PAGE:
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UK’s Next Budget Will Take Place on March 15, Jeremy Hunt Says - BLOOMBERG

DECEMBER 19, 2022

(Bloomberg) -- Prime Minister Rishi Sunak’s UK government will deliver its next budget on March 15, Chancellor of the Exchequer Jeremy Hunt said.

Hunt has asked the independent Office for Budget Responsibility to prepare a set of forecasts for that date to accompany the budget, he said in a written statement to Parliament on Monday.

The budget will be Hunt’s second major fiscal event, following an Autumn Statement on Nov. 17 in which he unveiled a £55 billion ($67 billion) package of tax rises and spending cuts to stabilize Britain’s public finances after a series of economic shocks. 

Sunak and Hunt face a daunting task as they try to restore stability to the public finances with the UK already likely in a recession and interest rates rising to contain inflation that’s still near a 40-year high. 

The ruling Conservatives accepted Hunt’s package — including £25 billion of tax rises — because of the need for the government to calm financial markets after Sunak’s predecessor, Liz Truss, tanked the pound and triggered a sell-off in bonds with a massive unfunded package of tax cuts. 

Tax Burden

But many in the party are deeply unhappy that Sunak and Hunt have raised the country’s tax burden to its highest since World War II, leaving the chancellor little scope to bring in more levies. There’s also a reduced appetite for more spending cuts, with many public services stripped to the bone by a decade of austerity under successive Tory administrations.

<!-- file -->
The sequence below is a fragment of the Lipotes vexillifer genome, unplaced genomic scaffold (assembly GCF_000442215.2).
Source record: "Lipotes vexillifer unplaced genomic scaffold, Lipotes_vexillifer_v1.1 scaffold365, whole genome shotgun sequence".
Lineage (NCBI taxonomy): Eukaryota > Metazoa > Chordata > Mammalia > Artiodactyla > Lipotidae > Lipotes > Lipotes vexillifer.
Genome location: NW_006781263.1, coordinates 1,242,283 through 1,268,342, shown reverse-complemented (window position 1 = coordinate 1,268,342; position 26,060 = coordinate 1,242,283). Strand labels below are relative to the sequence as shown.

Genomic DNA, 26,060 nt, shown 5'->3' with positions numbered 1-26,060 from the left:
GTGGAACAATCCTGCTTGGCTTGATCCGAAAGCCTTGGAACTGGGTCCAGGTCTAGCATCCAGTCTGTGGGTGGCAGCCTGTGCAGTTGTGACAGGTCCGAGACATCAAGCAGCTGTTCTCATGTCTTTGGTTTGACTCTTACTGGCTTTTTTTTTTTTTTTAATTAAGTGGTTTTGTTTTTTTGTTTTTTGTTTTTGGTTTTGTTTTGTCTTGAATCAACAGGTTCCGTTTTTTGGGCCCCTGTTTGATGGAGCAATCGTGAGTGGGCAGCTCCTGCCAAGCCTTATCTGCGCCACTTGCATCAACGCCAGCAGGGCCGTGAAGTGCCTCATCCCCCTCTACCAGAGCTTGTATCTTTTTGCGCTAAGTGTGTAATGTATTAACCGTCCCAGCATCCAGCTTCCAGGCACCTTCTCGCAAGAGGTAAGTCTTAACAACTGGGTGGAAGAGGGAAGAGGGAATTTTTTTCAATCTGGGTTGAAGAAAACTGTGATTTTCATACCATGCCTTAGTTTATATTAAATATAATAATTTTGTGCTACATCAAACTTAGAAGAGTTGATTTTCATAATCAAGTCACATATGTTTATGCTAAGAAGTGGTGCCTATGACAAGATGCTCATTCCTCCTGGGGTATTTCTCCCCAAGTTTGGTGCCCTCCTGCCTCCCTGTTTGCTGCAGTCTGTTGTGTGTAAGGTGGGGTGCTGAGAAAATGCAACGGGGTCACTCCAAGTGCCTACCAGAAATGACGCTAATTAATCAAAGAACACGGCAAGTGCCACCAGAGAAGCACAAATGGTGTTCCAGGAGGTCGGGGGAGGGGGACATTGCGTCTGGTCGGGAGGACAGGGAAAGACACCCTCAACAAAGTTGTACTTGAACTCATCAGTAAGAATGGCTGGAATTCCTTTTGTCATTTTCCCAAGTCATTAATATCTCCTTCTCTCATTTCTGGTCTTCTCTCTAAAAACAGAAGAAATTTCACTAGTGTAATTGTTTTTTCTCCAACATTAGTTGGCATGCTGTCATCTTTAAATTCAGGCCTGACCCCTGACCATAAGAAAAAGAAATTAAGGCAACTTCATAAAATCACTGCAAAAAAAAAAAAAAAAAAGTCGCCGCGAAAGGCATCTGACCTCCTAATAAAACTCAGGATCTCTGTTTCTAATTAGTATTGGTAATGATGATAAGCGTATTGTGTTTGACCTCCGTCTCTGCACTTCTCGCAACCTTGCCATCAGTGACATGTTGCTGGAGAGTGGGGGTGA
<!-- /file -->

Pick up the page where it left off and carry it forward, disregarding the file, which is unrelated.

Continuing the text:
Since Truss left office after a disastrous 7-week tenure, UK borrowing costs have improved, and there are signs inflation may be peaking. This month the Bank of England lifted its benchmark lending rate a half point to 3.5% as it tries to curb rising prices, which have been fueled by higher energy costs linked to Russia’s war in Ukraine and domestic issues such as a tight UK labor market.

Hunt has said his priority is curbing inflation before trying to stimulate the economy through tax cuts.

“I know this is tough for people right now, but it is vital that we stick to our plan, working in lockstep with the Bank of England as they take action to return inflation to target,” the chancellor wrote in a letter to BOE Governor Andrew Bailey on Thursday. “The sooner we grip inflation the better.”


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